Leo Sher, M.D.
Fifteen years ago, our paper, “A longer biological night in long sleepers than in short sleepers” was published in the Journal of Clinical Endocrinology and Metabolism (1). We examined whether individual differences in sleep duration are associated with systematic differences in the duration of the biological night that is programmed by the circadian pacemaker and reflected in the nocturnal interval of circadian rhythms in neuroendocrine function, body temperature, and arousal.
Young, healthy long sleepers (sleep duration >9 h) and short sleepers (<6 h) were studied under constant environmental conditions and in the absence of sleep. Two- to four-week sleep logs and wrist motor activity recordings were used to identify individuals who met the criteria
The nocturnal intervals of high plasma melatonin levels, increasing cortisol levels, low body temperature, and increasing sleepiness were longer in long sleepers than in short sleepers. The maxima in cortisol levels and sleepiness showed a close relationship to habitual wake-up time, which occurred approximately 2.5 hours later in long sleepers than in short sleepers. All four markers of the biological night (i.e., plasma melatonin levels, cortisol levels, body temperature, and sleepiness) indicated that its longer duration in the long sleepers was due to a delayed offset in the morning and not an advanced onset in the evening.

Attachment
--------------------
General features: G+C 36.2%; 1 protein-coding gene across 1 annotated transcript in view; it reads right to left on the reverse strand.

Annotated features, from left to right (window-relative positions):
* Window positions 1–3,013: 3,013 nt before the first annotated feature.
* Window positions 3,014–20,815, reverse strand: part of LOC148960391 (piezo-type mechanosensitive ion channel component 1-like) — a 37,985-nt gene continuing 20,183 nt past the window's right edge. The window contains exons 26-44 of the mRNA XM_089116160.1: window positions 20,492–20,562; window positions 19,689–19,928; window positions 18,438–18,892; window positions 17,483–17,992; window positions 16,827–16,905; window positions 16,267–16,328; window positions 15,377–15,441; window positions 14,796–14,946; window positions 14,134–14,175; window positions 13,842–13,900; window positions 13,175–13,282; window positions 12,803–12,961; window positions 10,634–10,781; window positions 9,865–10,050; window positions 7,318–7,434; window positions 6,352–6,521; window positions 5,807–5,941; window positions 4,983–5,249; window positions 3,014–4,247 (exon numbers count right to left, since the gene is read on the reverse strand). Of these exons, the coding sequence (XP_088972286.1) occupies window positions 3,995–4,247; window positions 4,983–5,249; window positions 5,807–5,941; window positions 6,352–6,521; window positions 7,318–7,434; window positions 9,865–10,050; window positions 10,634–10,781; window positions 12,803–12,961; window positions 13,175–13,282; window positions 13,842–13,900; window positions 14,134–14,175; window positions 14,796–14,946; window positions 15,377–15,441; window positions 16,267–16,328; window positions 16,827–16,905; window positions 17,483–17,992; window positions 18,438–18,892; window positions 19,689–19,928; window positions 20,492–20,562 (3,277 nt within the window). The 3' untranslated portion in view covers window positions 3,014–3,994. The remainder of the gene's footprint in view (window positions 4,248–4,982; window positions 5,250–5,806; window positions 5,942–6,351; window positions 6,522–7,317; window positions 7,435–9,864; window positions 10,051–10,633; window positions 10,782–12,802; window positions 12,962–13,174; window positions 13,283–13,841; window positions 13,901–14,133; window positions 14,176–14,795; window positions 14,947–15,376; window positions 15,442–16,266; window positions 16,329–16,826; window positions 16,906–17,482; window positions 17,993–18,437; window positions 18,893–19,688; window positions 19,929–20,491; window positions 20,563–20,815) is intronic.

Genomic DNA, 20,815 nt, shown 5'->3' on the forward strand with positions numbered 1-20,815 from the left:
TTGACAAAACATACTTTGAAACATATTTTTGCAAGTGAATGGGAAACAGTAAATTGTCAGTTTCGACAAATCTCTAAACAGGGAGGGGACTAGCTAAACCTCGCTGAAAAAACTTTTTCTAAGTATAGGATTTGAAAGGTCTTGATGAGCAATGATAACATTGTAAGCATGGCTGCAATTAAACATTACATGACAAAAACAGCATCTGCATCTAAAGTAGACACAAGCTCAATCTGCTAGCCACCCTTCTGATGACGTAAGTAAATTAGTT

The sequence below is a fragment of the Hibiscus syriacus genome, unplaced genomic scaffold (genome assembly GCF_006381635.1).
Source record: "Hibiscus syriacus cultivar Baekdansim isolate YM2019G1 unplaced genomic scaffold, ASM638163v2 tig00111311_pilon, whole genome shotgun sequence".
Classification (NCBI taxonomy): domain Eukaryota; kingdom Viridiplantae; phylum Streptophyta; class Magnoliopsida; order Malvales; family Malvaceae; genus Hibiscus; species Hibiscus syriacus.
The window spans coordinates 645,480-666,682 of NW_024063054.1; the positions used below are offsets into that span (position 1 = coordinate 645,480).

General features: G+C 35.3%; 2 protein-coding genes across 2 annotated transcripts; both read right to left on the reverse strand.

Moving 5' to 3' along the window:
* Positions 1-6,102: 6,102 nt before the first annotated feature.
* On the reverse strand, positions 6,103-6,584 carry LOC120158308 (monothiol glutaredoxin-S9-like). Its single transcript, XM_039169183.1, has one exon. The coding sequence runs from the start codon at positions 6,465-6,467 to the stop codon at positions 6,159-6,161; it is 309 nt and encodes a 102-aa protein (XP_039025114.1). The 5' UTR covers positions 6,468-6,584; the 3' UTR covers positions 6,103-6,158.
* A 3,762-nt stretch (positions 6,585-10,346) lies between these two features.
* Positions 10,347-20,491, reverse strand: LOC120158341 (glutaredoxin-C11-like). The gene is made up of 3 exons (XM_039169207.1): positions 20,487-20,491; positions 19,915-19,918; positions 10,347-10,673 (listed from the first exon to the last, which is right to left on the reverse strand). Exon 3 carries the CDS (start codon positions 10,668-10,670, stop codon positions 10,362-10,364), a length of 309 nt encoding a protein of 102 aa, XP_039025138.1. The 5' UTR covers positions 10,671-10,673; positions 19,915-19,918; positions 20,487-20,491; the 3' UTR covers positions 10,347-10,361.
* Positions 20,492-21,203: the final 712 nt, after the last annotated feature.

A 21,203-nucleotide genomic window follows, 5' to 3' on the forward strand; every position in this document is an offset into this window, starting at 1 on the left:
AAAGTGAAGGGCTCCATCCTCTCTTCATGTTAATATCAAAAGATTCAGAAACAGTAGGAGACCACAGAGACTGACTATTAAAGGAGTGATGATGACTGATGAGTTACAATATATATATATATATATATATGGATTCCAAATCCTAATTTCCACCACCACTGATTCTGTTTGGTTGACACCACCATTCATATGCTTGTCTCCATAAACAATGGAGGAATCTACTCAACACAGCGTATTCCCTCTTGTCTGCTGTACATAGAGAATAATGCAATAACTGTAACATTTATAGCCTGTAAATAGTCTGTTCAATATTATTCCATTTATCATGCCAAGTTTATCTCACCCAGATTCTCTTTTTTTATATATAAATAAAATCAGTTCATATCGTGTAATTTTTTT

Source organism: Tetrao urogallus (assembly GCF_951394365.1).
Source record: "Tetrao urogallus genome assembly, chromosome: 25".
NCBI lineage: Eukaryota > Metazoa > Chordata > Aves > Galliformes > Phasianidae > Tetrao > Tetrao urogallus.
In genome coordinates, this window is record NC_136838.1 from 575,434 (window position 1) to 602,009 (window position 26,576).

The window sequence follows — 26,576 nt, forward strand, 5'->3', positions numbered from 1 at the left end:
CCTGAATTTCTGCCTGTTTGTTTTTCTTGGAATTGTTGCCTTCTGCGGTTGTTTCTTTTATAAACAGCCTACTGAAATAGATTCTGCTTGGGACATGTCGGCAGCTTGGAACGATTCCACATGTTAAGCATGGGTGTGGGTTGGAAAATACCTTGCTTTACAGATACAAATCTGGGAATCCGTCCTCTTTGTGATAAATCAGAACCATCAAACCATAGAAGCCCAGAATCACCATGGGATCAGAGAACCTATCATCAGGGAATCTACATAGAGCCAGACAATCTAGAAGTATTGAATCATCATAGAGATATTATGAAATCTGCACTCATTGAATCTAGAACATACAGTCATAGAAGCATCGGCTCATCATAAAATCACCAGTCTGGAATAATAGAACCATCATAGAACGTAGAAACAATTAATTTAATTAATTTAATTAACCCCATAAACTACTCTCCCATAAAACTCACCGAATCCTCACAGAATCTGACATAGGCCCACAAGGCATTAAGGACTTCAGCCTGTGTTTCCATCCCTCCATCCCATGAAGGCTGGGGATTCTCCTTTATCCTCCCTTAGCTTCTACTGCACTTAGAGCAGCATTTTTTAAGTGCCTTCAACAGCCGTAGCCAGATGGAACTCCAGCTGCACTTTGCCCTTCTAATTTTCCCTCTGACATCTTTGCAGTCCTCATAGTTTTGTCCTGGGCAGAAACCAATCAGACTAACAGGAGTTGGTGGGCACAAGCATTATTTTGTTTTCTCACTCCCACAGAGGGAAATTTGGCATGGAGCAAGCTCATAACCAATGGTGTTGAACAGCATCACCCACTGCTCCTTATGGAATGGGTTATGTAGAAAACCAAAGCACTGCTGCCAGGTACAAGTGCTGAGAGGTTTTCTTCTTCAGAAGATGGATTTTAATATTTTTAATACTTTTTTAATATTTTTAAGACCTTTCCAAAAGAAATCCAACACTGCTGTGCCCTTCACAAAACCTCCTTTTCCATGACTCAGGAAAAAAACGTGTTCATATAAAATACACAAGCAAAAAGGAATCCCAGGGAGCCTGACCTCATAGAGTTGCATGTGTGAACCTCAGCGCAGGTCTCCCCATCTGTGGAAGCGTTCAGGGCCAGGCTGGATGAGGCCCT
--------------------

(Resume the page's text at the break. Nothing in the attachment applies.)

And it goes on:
The results of this study indicate that the circadian pacemaker programs a longer biological night in long sleepers than in short sleepers. It appears that individual differences in the circadian pacemaker’s program may contribute to the variability of sleep duration in the general population
In 2004, the authors of this paper received an International Award for this publication. Daniel Aeschbach, Ph.D., Leo Sher, M.D., Teodor T. Postolache, M.D., Jeffery R. Matthews, M.D., Michael A. Jackson, M.S. and Thomas A. Wehr, M.D. received The Finalist Award of The Endocrine Society and Pfizer, Inc. International Award for Excellence in Published Clinical Research in The Journal of Clinical Endocrinology and Metabolism in 2003.
1. Aeschbach D, Sher L, Postolache TT, Matthews JR, Jackson MA, Wehr TA. A longer biological night in long sleepers than in short sleepers. J Clin Endocrinol Metab. 2003;88(1):26-30.